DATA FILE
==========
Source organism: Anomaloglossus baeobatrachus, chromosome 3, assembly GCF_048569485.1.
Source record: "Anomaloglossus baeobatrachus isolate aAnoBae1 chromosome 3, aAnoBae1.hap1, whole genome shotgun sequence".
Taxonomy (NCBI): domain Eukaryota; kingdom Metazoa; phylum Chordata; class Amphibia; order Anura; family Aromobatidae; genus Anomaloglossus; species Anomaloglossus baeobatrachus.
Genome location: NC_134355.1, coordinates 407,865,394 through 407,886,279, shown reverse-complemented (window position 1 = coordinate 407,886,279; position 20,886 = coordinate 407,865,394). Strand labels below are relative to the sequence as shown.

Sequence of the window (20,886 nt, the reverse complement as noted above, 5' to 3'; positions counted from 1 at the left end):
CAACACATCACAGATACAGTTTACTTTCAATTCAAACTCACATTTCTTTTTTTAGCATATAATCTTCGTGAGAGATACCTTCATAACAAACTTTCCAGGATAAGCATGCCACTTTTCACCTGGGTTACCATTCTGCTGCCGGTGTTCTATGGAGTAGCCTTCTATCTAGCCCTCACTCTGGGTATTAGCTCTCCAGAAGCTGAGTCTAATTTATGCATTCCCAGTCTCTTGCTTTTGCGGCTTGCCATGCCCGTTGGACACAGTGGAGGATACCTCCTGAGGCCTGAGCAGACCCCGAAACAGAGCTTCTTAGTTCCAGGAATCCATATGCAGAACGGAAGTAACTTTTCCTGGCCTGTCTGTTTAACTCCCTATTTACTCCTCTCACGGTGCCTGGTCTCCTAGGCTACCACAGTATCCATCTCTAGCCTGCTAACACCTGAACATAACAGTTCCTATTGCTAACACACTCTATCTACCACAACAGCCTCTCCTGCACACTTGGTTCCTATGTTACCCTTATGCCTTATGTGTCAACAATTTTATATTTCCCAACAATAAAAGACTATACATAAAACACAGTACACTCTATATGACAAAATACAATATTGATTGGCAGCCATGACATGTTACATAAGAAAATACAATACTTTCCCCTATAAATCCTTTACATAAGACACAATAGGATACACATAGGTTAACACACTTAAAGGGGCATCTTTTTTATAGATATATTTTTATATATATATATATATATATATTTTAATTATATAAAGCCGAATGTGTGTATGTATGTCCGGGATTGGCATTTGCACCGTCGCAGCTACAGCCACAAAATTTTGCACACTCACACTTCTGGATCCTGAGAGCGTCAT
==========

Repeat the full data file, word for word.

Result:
Source organism: Anomaloglossus baeobatrachus, chromosome 3, assembly GCF_048569485.1.
Source record: "Anomaloglossus baeobatrachus isolate aAnoBae1 chromosome 3, aAnoBae1.hap1, whole genome shotgun sequence".
Taxonomy (NCBI): domain Eukaryota; kingdom Metazoa; phylum Chordata; class Amphibia; order Anura; family Aromobatidae; genus Anomaloglossus; species Anomaloglossus baeobatrachus.
Genome location: NC_134355.1, coordinates 407,865,394 through 407,886,279, shown reverse-complemented (window position 1 = coordinate 407,886,279; position 20,886 = coordinate 407,865,394). Strand labels below are relative to the sequence as shown.

Sequence of the window (20,886 nt, the reverse complement as noted above, 5' to 3'; positions counted from 1 at the left end):
CAACACATCACAGATACAGTTTACTTTCAATTCAAACTCACATTTCTTTTTTTAGCATATAATCTTCGTGAGAGATACCTTCATAACAAACTTTCCAGGATAAGCATGCCACTTTTCACCTGGGTTACCATTCTGCTGCCGGTGTTCTATGGAGTAGCCTTCTATCTAGCCCTCACTCTGGGTATTAGCTCTCCAGAAGCTGAGTCTAATTTATGCATTCCCAGTCTCTTGCTTTTGCGGCTTGCCATGCCCGTTGGACACAGTGGAGGATACCTCCTGAGGCCTGAGCAGACCCCGAAACAGAGCTTCTTAGTTCCAGGAATCCATATGCAGAACGGAAGTAACTTTTCCTGGCCTGTCTGTTTAACTCCCTATTTACTCCTCTCACGGTGCCTGGTCTCCTAGGCTACCACAGTATCCATCTCTAGCCTGCTAACACCTGAACATAACAGTTCCTATTGCTAACACACTCTATCTACCACAACAGCCTCTCCTGCACACTTGGTTCCTATGTTACCCTTATGCCTTATGTGTCAACAATTTTATATTTCCCAACAATAAAAGACTATACATAAAACACAGTACACTCTATATGACAAAATACAATATTGATTGGCAGCCATGACATGTTACATAAGAAAATACAATACTTTCCCCTATAAATCCTTTACATAAGACACAATAGGATACACATAGGTTAACACACTTAAAGGGGCATCTTTTTTATAGATATATTTTTATATATATATATATATATATATTTTAATTATATAAAGCCGAATGTGTGTATGTATGTCCGGGATTGGCATTTGCACCGTCGCAGCTACAGCCACAAAATTTTGCACACTCACACTTCTGGATCCTGAGAGCGTCAT